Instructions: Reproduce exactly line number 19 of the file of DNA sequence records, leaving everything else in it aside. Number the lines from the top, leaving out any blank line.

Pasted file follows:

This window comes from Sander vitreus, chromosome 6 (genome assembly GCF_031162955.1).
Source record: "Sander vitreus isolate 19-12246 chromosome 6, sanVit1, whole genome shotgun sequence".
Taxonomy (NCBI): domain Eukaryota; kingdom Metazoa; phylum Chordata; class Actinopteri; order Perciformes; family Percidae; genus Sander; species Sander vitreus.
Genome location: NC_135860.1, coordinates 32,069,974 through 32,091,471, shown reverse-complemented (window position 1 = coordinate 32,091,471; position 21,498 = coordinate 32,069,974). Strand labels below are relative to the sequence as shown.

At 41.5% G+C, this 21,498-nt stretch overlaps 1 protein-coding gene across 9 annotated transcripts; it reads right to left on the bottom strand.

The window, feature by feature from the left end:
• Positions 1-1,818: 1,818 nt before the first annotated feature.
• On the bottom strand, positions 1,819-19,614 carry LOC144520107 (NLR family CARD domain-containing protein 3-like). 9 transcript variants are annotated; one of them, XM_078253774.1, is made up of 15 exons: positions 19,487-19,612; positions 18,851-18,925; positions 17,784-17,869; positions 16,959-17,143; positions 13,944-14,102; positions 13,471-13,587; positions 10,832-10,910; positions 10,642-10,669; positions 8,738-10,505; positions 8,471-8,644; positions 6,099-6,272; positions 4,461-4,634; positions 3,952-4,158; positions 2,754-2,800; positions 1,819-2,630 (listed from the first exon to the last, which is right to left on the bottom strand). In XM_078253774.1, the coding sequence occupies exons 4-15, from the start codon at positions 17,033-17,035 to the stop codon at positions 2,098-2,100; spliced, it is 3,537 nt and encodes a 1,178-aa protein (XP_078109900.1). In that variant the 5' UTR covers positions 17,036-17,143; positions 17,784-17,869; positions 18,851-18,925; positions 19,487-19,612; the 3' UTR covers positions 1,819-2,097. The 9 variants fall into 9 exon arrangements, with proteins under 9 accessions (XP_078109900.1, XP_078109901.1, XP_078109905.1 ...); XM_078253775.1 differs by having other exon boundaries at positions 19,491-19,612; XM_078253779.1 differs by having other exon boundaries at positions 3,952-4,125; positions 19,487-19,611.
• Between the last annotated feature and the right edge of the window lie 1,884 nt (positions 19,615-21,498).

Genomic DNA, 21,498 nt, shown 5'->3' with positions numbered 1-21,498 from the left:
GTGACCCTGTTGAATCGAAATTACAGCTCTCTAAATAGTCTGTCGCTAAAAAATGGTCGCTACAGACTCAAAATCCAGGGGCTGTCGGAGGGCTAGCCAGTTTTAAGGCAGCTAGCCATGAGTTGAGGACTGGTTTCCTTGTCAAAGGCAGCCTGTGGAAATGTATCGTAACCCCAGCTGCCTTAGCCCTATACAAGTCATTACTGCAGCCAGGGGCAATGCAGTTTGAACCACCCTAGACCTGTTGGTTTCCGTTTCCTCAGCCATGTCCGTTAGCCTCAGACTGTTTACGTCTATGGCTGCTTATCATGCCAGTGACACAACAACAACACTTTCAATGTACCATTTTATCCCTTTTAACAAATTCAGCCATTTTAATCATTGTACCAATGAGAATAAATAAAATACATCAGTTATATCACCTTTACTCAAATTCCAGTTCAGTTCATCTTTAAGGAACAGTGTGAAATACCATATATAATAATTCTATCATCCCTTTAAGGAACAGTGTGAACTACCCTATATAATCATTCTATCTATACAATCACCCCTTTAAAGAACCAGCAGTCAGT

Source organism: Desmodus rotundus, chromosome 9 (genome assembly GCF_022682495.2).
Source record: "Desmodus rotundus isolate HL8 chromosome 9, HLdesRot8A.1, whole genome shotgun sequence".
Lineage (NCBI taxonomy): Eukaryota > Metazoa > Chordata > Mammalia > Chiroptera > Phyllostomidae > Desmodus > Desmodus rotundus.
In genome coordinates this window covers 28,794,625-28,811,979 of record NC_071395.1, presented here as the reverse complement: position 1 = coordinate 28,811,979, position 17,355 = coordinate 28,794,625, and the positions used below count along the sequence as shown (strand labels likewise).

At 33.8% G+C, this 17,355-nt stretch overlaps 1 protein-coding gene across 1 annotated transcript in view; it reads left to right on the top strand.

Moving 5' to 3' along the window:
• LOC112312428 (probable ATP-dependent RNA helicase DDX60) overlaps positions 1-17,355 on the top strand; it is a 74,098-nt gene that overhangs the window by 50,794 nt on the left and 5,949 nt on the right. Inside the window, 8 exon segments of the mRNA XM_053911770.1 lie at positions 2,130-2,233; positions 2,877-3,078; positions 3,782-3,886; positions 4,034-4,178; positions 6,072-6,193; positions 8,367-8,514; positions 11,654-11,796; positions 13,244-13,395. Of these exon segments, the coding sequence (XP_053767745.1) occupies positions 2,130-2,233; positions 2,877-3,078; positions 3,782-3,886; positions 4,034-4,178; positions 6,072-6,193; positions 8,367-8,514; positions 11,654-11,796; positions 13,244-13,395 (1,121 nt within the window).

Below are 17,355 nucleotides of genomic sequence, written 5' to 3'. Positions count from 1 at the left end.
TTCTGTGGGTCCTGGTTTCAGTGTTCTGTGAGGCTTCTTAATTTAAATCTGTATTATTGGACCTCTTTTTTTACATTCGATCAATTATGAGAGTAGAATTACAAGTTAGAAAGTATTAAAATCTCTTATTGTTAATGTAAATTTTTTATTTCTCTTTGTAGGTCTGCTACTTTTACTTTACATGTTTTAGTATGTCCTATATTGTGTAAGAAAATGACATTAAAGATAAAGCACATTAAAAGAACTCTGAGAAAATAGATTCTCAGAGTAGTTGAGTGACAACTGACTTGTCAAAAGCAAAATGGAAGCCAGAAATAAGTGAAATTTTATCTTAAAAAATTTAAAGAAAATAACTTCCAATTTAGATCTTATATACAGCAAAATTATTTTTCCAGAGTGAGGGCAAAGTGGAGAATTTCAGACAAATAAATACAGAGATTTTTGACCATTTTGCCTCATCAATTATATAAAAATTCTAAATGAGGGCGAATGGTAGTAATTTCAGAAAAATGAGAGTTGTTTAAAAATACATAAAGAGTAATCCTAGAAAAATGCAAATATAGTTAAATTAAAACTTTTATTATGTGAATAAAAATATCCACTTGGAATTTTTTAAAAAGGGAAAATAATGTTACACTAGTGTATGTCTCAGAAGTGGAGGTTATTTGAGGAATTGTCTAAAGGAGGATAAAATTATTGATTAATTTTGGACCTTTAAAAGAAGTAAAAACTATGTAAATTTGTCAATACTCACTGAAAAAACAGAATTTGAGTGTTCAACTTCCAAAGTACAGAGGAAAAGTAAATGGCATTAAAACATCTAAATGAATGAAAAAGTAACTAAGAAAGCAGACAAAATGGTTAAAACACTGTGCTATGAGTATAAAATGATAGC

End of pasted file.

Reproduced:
Below are 17,355 nucleotides of genomic sequence, written 5' to 3'. Positions count from 1 at the left end.